Don’t eat to excess. Get up from the table feeling you could eat a little more! Eat more protein for bone and muscle strength. You will be less likely to fall.


As we age, our bones and muscles lose strength, our flexibility decreases and many of us develop heart problems. Most importantly, ensure the major scourge of old age, your heart, is strong.

The following is my gym work, every 2nd day. You must start slowly and build up to a fitness level over time. Experiment with comfortable equipment settings. Get advice from a professional trainer if you are doubtful. I didn’t and just ‘listened to my body’.

  1. HIIT (High Intensity Interval Training). I do this by rapidly running on an elliptical trainer 3 times until I am heavily puffing at the end of each run. It takes less time. Do a similar exercise on a gym bike.
  2. Include a variety of weights for bone strength.
  3. Consult a physio to advise flexibility exercises or just ask Bard!

That’s about 3.5 hours or less out of your week! Have fun too. Play pickleball or golf. You will meet great people. If the above is too much, try walking to start. It is a good and refreshing exercise.


Most of us develop Arthritis as we age and this is why flexibility exercises are important. Last year I developed a painful right hip, and my physiotherapist recommended a series of exercises to loosen my hip after X-Rays showed ‘Severe Arthrosis’ in both hips.

I was skeptical but I now do these every day. The pain has gone and freedom returned! Physical activity allows blood to flow to the cartilage keeping it healthy, so I suggest you follow your physiotherapist’s advice and just do the recommended exercises.


Exercise will produce endorphins that flow through your brain and make you feel you can ‘take on the world’. I am fortunate that my family, children and grandchildren are very dear, close and loving. However, this may be out of your control.

Friends are important so make a big effort to maintain contact, meet them for a coffee and join groups to meet new people. I have written a separate blog on Happiness.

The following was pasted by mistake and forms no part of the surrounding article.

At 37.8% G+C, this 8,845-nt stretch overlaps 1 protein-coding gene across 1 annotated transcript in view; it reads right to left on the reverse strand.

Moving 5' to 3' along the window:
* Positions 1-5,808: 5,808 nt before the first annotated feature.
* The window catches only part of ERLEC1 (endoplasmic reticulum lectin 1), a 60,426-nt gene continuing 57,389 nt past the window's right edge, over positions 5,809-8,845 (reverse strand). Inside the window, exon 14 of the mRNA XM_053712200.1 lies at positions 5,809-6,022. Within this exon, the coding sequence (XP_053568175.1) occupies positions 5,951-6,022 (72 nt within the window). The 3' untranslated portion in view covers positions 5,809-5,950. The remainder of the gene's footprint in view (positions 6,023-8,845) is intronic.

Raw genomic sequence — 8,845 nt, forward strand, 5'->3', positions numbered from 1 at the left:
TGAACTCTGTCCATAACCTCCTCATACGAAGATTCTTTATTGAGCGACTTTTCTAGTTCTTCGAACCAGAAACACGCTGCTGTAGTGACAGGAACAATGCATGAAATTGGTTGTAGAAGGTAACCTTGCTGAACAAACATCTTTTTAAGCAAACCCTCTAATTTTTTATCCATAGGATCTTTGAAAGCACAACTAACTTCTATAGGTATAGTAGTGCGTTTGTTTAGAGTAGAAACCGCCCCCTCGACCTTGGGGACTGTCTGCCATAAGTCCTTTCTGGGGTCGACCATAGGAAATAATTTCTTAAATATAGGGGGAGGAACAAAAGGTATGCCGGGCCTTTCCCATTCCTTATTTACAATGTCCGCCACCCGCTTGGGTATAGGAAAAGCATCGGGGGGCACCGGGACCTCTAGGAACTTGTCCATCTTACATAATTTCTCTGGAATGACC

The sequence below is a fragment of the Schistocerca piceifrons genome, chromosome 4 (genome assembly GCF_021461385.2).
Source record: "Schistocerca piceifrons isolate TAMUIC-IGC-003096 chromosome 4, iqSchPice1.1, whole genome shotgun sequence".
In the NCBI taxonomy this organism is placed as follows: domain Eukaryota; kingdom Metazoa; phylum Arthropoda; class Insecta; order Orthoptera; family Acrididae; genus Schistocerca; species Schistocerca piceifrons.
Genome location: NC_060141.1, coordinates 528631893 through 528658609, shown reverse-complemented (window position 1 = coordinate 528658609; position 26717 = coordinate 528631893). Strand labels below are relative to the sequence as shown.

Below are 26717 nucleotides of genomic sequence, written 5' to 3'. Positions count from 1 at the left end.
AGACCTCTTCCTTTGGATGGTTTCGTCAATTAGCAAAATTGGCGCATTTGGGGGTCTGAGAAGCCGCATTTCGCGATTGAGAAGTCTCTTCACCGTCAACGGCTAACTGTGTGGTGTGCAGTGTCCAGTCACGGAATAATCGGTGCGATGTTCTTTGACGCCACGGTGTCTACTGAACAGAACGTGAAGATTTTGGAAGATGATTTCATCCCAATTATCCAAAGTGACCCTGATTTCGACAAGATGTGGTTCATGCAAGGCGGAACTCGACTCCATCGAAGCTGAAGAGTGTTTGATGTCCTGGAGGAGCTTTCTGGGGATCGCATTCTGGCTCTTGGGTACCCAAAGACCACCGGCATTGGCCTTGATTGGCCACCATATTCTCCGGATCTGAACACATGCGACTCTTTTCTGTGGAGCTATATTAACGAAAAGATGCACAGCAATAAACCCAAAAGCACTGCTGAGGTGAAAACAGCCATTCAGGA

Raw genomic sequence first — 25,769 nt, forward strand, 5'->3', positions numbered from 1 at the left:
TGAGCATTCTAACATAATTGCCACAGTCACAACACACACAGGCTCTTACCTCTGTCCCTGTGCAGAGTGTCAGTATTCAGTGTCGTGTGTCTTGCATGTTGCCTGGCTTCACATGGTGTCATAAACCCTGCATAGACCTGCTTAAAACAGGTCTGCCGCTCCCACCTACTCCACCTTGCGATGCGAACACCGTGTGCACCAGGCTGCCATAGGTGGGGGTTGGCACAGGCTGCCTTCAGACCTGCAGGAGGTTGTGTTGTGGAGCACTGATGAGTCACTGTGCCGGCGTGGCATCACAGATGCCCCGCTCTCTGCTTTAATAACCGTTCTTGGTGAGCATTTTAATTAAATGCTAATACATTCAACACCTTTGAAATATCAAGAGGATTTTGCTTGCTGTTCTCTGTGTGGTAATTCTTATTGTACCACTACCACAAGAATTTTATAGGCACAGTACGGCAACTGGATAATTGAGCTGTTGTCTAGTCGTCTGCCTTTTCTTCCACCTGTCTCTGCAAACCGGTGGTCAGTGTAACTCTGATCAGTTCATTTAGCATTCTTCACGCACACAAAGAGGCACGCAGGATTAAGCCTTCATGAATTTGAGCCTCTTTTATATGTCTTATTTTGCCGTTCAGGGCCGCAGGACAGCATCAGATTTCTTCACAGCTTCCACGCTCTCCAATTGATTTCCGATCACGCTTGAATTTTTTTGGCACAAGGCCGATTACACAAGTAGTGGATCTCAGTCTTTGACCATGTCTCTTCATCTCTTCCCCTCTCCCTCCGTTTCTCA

Some people believe they don’t need much sleep. This is rare, and you should ensure you sleep for between 7 and 9 hours, as noted in an excellent book by Matthew Walker of Harvard University.

I practise mindfulness if I lie awake. It works for me by relaxing the mind and body. It requires persistence and practice.

Advantages of Good Health

Mental and physical health are essential for a happy life. As noted above, better health is available to anyone with some motivation, a sensible lifestyle, etc. The rewards are enormous.

I sometimes experience euphoria just walking to meet a friend for coffee, because the endorphins are flowing, and I feel great. Try standing up straight, with head and shoulders back. It is so easy to put off exercise, eat too many sweets, etc., but the joy of discipline and positivism is more rewarding. You can start today. Just do it!


Optimists tend to live 10-15% longer than pessimists. Don’t fret about issues you can’t change.

  • A study of 69,744 women by the University of California, San Francisco, found that the most optimistic women lived an average of 14.9% longer than their pessimistic peers.
  • A study of 1429 men by the University of Pittsburgh, found that the most optimistic men lived an average of 11.2% longer than their pessimistic peers.
  • A study of 839 medical patients by the Mayo Clinic, found that those with a more pessimistic outlook were 19% more likely to die over a 30-year period.
  • Optimists are more likely to take care of their health, both physically and mentally and are also less likely to experience stress. Optimists are more likely to have strong social support networks, which can contribute to longevity.


Turning your life around toward mental and physical health is not easy but with practice, you create your own rules, and the satisfaction comes from keeping them.

Let’s Have a Conversation:

How do you feel at your age? Which of the four areas of health do you need to improve? Which ones are you working on?

Read More